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Peterson denies detachment request, councilor resigns

By Kirsten Zoellner

Fri, Jan 17th, 2014
Posted in Peterson Government

Peterson resident Alan Lipowitz and his attorney Tom Murphy were on hand at the Wednesday, January 9 council meeting, to respond to any questions regarding he and his wife, Jan Smaby’s, request for detachment from the city. The duo is seeking annexation to the City of Rushford Village. They discussed their case for a petition for annexation with the Village council at the December 3 CRV meeting.

“We presented our case to them by their invitation,” said Lipowitz. “They asked us to come to their meeting to discuss our case.” At the December meeting, the Village council discussed the matter at length, agreeing to wait upon Peterson’s actions before making more comment on the petition. The council also agreed that any decision would have to be agreed upon by both cities due to the cooperative nature of the communities.

At that time, Rushford Village Councilor Gordy Johnson cautioned the city not to jump the gun. “We’ve been down this road before, on both sides. In order to maintain a relationship with Peterson, this would need to be done orderly. We rely on each other.”

“Both cities would have to agree,” added Mayor Dale Schwanke in response to Johnson’s comment. “This would need to be a concurrent agreement. We need to be cautious of not suggesting to Peterson that we’re trying to take something away from them.”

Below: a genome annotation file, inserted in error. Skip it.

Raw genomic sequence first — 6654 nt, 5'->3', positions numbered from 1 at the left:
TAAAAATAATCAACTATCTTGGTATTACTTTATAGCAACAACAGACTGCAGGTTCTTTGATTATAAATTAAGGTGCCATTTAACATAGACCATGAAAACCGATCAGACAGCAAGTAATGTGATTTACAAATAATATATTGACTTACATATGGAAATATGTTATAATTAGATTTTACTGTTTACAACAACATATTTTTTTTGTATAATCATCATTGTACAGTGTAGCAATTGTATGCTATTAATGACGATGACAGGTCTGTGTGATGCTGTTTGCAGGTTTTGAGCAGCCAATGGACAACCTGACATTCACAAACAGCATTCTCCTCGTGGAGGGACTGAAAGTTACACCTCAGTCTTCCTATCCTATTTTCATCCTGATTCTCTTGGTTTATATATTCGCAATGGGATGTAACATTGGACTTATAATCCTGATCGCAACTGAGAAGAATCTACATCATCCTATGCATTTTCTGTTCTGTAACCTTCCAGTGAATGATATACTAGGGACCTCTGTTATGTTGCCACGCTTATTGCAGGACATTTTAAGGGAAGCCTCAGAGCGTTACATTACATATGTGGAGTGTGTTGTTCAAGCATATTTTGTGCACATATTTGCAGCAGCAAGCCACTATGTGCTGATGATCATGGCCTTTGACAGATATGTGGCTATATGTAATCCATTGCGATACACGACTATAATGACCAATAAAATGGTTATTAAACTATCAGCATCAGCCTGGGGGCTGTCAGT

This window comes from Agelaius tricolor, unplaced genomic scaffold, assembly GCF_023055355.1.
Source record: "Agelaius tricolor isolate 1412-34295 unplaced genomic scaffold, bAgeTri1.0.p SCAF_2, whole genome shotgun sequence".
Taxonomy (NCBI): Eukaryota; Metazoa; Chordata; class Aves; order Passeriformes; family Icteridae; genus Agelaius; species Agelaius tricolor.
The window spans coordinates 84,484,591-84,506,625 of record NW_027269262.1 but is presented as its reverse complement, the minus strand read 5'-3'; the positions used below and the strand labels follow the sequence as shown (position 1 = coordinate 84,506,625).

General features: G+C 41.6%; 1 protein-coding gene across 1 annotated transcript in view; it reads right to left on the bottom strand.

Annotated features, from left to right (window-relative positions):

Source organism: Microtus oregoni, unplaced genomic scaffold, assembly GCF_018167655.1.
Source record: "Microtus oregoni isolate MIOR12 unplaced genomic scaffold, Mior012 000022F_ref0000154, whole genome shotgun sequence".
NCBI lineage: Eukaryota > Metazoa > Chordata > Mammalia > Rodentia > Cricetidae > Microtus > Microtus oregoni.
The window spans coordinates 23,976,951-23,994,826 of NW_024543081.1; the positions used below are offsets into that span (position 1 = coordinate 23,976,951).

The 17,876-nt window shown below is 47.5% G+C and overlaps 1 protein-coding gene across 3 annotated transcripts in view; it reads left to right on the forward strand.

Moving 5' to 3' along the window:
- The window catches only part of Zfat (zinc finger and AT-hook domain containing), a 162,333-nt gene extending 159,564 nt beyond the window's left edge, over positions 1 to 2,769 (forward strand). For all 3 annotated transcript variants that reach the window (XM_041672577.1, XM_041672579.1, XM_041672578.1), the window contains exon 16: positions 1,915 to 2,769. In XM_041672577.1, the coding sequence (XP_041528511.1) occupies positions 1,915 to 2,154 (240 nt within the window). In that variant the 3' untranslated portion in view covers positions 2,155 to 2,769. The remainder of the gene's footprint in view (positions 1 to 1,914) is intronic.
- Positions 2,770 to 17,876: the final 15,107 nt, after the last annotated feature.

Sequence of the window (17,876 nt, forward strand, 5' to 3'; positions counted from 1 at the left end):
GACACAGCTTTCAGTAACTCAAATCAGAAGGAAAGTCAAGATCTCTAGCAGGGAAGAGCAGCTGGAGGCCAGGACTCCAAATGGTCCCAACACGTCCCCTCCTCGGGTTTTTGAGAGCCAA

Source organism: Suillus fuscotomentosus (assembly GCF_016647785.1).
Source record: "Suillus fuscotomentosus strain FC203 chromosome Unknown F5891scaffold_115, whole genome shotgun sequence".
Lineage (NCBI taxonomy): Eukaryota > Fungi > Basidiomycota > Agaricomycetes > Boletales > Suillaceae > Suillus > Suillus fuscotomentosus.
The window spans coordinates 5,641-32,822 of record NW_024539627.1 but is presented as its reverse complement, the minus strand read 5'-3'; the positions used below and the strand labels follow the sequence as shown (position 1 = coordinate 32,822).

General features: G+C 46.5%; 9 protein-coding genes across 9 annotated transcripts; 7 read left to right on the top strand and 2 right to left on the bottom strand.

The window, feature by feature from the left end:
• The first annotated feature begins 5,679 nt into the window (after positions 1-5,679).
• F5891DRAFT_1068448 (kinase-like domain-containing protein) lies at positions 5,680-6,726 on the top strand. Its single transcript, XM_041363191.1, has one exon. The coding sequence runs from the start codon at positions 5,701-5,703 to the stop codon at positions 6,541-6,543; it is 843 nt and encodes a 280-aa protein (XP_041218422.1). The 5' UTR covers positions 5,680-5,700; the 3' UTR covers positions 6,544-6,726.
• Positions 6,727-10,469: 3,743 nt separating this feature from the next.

The relationship between the cities has been an ongoing effort for years and has been contentious at times. Both Rushford Village City Clerk Kristina Mart and Mayor Dale Schwanke were reached for comment on Lipowitz’s claim of invitation by the Village, which would have oddly come prior to the duo asking for detachment from Peterson. When asked whether this was accurate or whether Lipowitz misspoke, Schwanke said, “Yes, I’d have to say he misspoke. We have an open invitation to anyone who wants to speak to the council and anyone can come.”

Clerk Mart noted, “They contacted the Village stating their reasons why they wanted to detach from Peterson and asked if they could come and share them with the Village Council.” Mart also noted via email that Lipowitz and Smaby were on the agenda for the January 7 meeting, but did not attend.

“What is your need for leaving?” asked Councilor Barry Erickson. “What fear do you have? Can you give us a good feeling to this as to why you want to leave? Is there something you need?

According to Murphy the only city service that the property receives is garbage pickup. Road dust prevention was offered, but the couple refused it. Currently, the property represents 1.8 percent of the Peterson tax base, but the 39.8 acres is a substantial piece of land for the small community.

Smaby and Lipowitz have long argued that the property is the only agriculturally homesteaded land within the city, despite there being other agricultural land, and that it fits better with the Village’s zoning ordinances and new comprehensive plan. “Instead of one unique property and conjoined on sides by the Village, it seems a better fit,” said Lipowitz. “One concern we have is the potential of zoning. We bought it to retain agricultural character. 13 percent of it is tied up in Conservation Reserve Program for another 45 years. We want to maintain this as a rural piece of property. Do something for us; let us go,” he continued.